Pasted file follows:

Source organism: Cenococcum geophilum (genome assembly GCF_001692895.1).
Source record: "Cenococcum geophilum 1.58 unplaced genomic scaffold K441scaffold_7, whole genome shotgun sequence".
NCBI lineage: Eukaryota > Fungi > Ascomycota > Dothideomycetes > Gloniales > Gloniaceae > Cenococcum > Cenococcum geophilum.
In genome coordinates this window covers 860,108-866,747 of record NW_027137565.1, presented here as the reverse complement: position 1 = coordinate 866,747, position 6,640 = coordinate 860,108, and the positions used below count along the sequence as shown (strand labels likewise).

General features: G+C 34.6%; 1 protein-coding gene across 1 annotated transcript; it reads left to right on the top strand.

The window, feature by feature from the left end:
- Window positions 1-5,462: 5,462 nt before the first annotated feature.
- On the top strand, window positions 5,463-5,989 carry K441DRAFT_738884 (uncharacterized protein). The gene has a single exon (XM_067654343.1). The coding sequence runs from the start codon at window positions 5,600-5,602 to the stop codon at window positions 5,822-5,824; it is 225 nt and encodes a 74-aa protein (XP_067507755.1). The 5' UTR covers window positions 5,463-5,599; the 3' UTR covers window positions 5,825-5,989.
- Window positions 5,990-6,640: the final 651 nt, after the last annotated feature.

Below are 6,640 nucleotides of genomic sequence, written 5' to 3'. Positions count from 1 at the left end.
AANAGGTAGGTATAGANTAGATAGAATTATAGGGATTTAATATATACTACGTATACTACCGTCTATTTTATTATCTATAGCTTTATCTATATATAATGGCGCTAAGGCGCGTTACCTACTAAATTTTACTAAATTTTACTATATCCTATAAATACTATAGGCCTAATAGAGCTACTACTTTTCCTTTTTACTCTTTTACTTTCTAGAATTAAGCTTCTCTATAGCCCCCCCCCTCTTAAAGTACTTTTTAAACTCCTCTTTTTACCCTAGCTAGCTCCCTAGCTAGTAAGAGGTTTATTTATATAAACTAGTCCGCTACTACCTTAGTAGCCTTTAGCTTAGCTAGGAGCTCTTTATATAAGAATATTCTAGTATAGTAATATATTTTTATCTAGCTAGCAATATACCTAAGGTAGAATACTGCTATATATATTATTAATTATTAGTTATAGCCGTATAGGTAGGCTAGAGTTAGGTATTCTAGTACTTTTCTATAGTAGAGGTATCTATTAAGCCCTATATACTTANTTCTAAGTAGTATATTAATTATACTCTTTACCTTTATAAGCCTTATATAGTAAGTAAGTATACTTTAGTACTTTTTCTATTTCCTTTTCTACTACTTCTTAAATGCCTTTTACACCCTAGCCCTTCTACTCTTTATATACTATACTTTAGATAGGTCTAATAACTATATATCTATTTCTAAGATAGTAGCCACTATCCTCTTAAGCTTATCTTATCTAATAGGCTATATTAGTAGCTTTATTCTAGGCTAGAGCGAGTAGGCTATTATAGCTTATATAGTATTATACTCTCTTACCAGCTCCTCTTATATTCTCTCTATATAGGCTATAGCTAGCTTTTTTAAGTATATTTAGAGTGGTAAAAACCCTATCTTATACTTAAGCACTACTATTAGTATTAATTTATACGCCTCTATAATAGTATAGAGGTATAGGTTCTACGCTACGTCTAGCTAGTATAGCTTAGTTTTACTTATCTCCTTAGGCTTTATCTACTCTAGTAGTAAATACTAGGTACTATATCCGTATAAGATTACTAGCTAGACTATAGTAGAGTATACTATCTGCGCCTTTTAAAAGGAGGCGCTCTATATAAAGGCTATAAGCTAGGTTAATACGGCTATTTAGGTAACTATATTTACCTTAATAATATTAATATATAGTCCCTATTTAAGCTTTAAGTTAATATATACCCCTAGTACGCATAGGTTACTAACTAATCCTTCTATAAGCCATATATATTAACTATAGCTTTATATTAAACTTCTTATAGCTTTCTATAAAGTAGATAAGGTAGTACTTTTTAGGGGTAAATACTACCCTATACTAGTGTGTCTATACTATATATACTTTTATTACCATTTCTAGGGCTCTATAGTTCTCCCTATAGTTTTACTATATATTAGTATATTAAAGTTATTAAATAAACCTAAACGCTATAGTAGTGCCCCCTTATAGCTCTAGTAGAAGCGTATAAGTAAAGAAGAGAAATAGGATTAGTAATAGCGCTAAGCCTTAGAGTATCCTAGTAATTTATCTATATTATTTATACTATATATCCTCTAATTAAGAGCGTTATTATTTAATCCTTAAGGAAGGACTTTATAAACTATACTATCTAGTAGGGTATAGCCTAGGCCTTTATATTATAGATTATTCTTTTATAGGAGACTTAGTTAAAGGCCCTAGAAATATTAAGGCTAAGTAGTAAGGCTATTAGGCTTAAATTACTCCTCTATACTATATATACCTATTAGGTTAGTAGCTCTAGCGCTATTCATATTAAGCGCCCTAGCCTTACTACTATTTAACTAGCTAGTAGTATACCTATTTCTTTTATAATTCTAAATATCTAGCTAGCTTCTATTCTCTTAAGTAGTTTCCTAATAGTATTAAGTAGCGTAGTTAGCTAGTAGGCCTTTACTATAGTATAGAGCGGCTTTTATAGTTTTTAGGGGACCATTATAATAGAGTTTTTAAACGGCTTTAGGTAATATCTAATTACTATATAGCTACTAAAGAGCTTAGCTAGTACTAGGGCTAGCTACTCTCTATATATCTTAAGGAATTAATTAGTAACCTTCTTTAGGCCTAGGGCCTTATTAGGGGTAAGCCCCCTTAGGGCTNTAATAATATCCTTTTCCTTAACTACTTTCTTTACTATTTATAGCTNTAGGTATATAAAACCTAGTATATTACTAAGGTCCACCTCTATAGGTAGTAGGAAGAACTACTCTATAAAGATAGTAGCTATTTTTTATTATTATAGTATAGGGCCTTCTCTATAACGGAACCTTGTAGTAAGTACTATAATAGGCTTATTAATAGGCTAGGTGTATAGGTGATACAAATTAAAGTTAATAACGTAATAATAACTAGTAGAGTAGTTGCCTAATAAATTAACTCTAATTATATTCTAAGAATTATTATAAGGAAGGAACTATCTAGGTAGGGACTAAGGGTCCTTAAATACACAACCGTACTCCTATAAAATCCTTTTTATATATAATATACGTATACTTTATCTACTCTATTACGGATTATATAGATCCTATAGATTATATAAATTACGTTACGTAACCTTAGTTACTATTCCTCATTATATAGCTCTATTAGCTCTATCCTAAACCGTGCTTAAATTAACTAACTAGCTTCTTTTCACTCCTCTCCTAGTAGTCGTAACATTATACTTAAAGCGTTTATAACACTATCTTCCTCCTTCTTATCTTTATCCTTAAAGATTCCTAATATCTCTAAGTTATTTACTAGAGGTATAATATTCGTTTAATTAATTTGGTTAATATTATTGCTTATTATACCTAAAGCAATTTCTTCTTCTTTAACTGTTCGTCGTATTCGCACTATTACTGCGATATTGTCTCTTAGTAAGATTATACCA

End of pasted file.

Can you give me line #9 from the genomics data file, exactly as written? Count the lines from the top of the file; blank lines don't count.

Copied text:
- Window positions 5,990-6,640: the final 651 nt, after the last annotated feature.